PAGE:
Students at the top of the Duomo
Upon returning to Florence, we had some free time, so some of us decided to climb the 463 steps to the top of the Duomo to see breathtaking views of Florence.  While the climb was a physical challenge, we all agreed that the views of Florence were well worth completing the challenge. 








 
 
 
Again, no caption needed!
While the official tour did not include a trip to the Accademia Gallery in Florence, I decided that a trip to Florence could not be complete without seeing the original Michelangelo's David.  (We had already seen a replica outside of the Palazzo Vecchio.)  The Accademia Gallery turned out to be much smaller than I expected, but another highlight was seeing Michelangelo's 4 unfinished Prisoner that were intended to be used for the tomb of Pope Julius II.  I personally thought this was a highlight given Michelangelo's quote, "Every block of stone has a statue inside it and it is the task of the sculptor to discover it."  It was interesting to see these statues that were only part way discovered.  Another highlight of the museum for me that I almost walked by without noticing was Leonardo Pisano's manuscript Liber Abaci.  Leonardo Pisano is better known as Fibonacci and this is the manuscript that contains a problem about rabbits that introduced the world to the most famous sequence in mathematics - the Fibonacci numbers.
 
 
 
We returned to our hotel for a group dinner and then our tour director Gesualdo led us on a walk to one of the most elevated points in Florence, the Piazzale Michelangelo, from which we experienced a panoramic view of Florence (and another replica of David).  It was a fitting way to say "Arrivederci" to Florence as we would depart for Assisi the next morning. 


Panoramic view of Florence at night from Piazza Michelangelo

Wednesday, June 24, 2015

Honors Italy: The Grand Tour - Days 1-3

Our adventure began on Monday, May 18, with most of us meeting in the Columbus airport for a flight to New York and then to Venice.  As I was waiting for students to arrive, I noticed that all of the flights going into New York had been delayed or cancelled, but our flight was still listed as being on time.  Given we only had a 65 minute layover in New York, I knew that a delay could mean we would miss our flight to Venice.  Sure enough, about 2 hours before our flight to Columbus was to depart, we were informed it would be delayed.  After spending about 30 minutes on the phone with our airline company trying to make other arrangements, one of the students showed me that the flight from Venice to New York was delayed as well, so I cancelled the new arrangements.  Unfortunately, 10 minutes later, the flight from New York to Venice was listed as being on time again.  After taking a poll of the students, we decided to fly into New York (after a 3 hour delay) and spend the night there, delaying our trip to Venice by one day.  While disappointed, we decided we would make the best of our day in New York to do a little sightseeing there.  As our plane landed, one of the students excitedly approached me to show me that the Venice flight was also delayed by 3 hours and we may still be able to make our flight.  While all of our fellow passengers were perturbed by the 3 hour delay due to a mechanical issue with the flight, our 17 travelers were grateful that we would arrive in Italy on the day that was planned.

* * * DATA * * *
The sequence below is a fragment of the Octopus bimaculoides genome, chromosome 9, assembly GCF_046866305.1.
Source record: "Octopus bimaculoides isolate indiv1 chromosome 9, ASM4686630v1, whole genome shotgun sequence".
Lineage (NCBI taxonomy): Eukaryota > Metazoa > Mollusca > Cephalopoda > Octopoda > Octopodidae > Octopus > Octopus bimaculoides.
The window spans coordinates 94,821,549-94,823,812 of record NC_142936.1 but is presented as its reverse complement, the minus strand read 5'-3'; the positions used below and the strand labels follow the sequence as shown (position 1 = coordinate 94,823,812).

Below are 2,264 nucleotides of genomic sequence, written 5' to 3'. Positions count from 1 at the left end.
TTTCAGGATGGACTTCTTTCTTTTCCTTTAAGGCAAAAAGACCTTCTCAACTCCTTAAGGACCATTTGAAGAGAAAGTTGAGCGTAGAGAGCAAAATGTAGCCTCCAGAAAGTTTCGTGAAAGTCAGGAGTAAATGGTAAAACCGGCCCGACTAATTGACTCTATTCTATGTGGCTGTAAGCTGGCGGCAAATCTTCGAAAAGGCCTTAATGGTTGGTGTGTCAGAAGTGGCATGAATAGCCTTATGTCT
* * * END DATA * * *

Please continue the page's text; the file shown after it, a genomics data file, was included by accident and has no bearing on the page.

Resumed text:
Elated Honors students on ferry to Venice
At the Venice airport, it soon became apparent that while we made the flight, our luggage did not.  However, we all agreed being in Venice for 1 day without luggage was much better than being in New York for 1 day without luggage.  After filling out all of the lost luggage information, we left the secure area of the airport and met Gesualdo, our tour director for the week.  He led us to meet Antonio, our bus driver, and we departed to check in to the Hotel Altinate in Venice.  We were not in the center of Venice, so we departed the hotel to catch a ferry over to the city center. 

Gondola ride through Venice canals






Upon arriving in central Venice for our shortened day due to the travel delay, Gesualdo asked if we were interested in taking a gondola ride through the canals.  While there was an additional charge for this ride, we all agreed that we could not say we had truly visited Venice without a gondola ride.  We spent the rest of the afternoon exploring Piazza San Marco (St. Mark's Square) before having a four course meal.  Our weary travelers, many of whom had only slept 2 hours in 24 hour span, were happy to return to the hotel for a full night's rest.


Bocca di Leone, Doge's Palace
We spent Day 3 of our trip entirely in Venice, starting with a glass-blowing demonstration at the Murano Glass Factory.  After watching the expert craftsman create a vase and a horse from molten glass, we had some time to tour the factory store.  Unfortunately, picture taking was not permitted inside the store, but the chandeliers and statues were quite impressive and expensive, with most of our travelers saving our Euros for souvenirs later in the trip or purchasing small pieces of glass jewelry.  We then returned to Piazza San Marco to meet our local Venice guide who guided us during our visit to Doge's Palace, the construction of which began in 1340.  The Doge of Venice was the primary leader of the Republic of Venice from around 700 to 1797.  One interesting story from our tour guide was regarding the Bocca di Leone, or Lion's Mouth, in the wall outside of the palace.  A citizen of Venice could accuse another citizen of a crime by writing down the accusation and dropping it inside the Lion's Mouth.  If guilty of said crime, the citizen would often be exiled.